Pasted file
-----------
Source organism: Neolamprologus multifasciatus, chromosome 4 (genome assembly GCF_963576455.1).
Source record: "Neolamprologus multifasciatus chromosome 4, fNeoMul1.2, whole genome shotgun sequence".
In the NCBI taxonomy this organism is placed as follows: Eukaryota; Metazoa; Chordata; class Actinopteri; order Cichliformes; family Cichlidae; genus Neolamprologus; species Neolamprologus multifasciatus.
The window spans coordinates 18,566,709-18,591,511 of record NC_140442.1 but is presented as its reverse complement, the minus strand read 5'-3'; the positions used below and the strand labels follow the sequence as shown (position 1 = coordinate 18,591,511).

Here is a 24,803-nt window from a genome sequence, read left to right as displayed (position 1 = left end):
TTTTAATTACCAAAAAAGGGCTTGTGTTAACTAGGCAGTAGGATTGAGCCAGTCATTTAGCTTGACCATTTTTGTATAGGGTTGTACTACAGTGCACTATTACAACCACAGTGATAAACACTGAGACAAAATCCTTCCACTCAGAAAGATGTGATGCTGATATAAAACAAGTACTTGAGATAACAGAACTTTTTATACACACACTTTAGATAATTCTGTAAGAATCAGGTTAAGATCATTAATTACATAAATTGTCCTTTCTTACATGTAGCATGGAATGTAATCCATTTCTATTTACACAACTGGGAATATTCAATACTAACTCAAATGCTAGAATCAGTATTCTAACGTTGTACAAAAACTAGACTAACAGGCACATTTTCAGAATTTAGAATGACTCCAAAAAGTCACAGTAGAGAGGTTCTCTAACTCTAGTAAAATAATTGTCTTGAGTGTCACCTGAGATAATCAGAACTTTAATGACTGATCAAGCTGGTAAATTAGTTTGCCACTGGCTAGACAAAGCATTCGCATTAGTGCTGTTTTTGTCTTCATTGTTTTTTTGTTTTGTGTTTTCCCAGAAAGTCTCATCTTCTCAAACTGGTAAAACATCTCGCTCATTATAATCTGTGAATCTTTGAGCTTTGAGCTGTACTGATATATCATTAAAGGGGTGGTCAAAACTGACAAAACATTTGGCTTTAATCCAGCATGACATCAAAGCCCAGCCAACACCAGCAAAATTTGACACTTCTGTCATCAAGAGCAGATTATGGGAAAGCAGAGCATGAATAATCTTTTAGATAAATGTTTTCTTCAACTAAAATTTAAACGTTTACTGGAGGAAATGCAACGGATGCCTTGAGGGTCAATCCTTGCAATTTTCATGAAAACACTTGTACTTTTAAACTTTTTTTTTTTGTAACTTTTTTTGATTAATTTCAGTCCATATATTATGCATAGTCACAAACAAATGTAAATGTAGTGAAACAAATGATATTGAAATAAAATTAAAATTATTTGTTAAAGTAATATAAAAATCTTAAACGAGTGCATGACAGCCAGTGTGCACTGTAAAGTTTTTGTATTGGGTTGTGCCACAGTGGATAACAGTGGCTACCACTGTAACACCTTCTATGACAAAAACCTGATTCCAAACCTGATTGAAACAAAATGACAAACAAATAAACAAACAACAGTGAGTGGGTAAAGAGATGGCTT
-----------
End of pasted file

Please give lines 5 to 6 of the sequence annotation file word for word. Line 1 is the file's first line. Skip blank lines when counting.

Here is a 24,803-nt window from a genome sequence, read left to right as displayed (position 1 = left end):
TTTTAATTACCAAAAAAGGGCTTGTGTTAACTAGGCAGTAGGATTGAGCCAGTCATTTAGCTTGACCATTTTTGTATAGGGTTGTACTACAGTGCACTATTACAACCACAGTGATAAACACTGAGACAAAATCCTTCCACTCAGAAAGATGTGATGCTGATATAAAACAAGTACTTGAGATAACAGAACTTTTTATACACACACTTTAGATAATTCTGTAAGAATCAGGTTAAGATCATTAATTACATAAATTGTCCTTTCTTACATGTAGCATGGAATGTAATCCATTTCTATTTACACAACTGGGAATATTCAATACTAACTCAAATGCTAGAATCAGTATTCTAACGTTGTACAAAAACTAGACTAACAGGCACATTTTCAGAATTTAGAATGACTCCAAAAAGTCACAGTAGAGAGGTTCTCTAACTCTAGTAAAATAATTGTCTTGAGTGTCACCTGAGATAATCAGAACTTTAATGACTGATCAAGCTGGTAAATTAGTTTGCCACTGGCTAGACAAAGCATTCGCATTAGTGCTGTTTTTGTCTTCATTGTTTTTTTGTTTTGTGTTTTCCCAGAAAGTCTCATCTTCTCAAACTGGTAAAACATCTCGCTCATTATAATCTGTGAATCTTTGAGCTTTGAGCTGTACTGATATATCATTAAAGGGGTGGTCAAAACTGACAAAACATTTGGCTTTAATCCAGCATGACATCAAAGCCCAGCCAACACCAGCAAAATTTGACACTTCTGTCATCAAGAGCAGATTATGGGAAAGCAGAGCATGAATAATCTTTTAGATAAATGTTTTCTTCAACTAAAATTTAAACGTTTACTGGAGGAAATGCAACGGATGCCTTGAGGGTCAATCCTTGCAATTTTCATGAAAACACTTGTACTTTTAAACTTTTTTTTTTTGTAACTTTTTTTGATTAATTTCAGTCCATATATTATGCATAGTCACAAACAAATGTAAATGTAGTGAAACAAATGATATTGAAATAAAATTAAAATTATTTGTTAAAGTAATATAAAAATCTTAAACGAGTGCATGACAGCCAGTGTGCACTGTAAAGTTTTTGTATTGGGTTGTGCCACAGTGGATAACAGTGGCTACCACTGTAACACCTTCTATGACAAAAACCTGATTCCAAACCTGATTGAAACAAAATGACAAACAAATAAACAAACAACAGTGAGTGGGTAAAGAGATGGCTT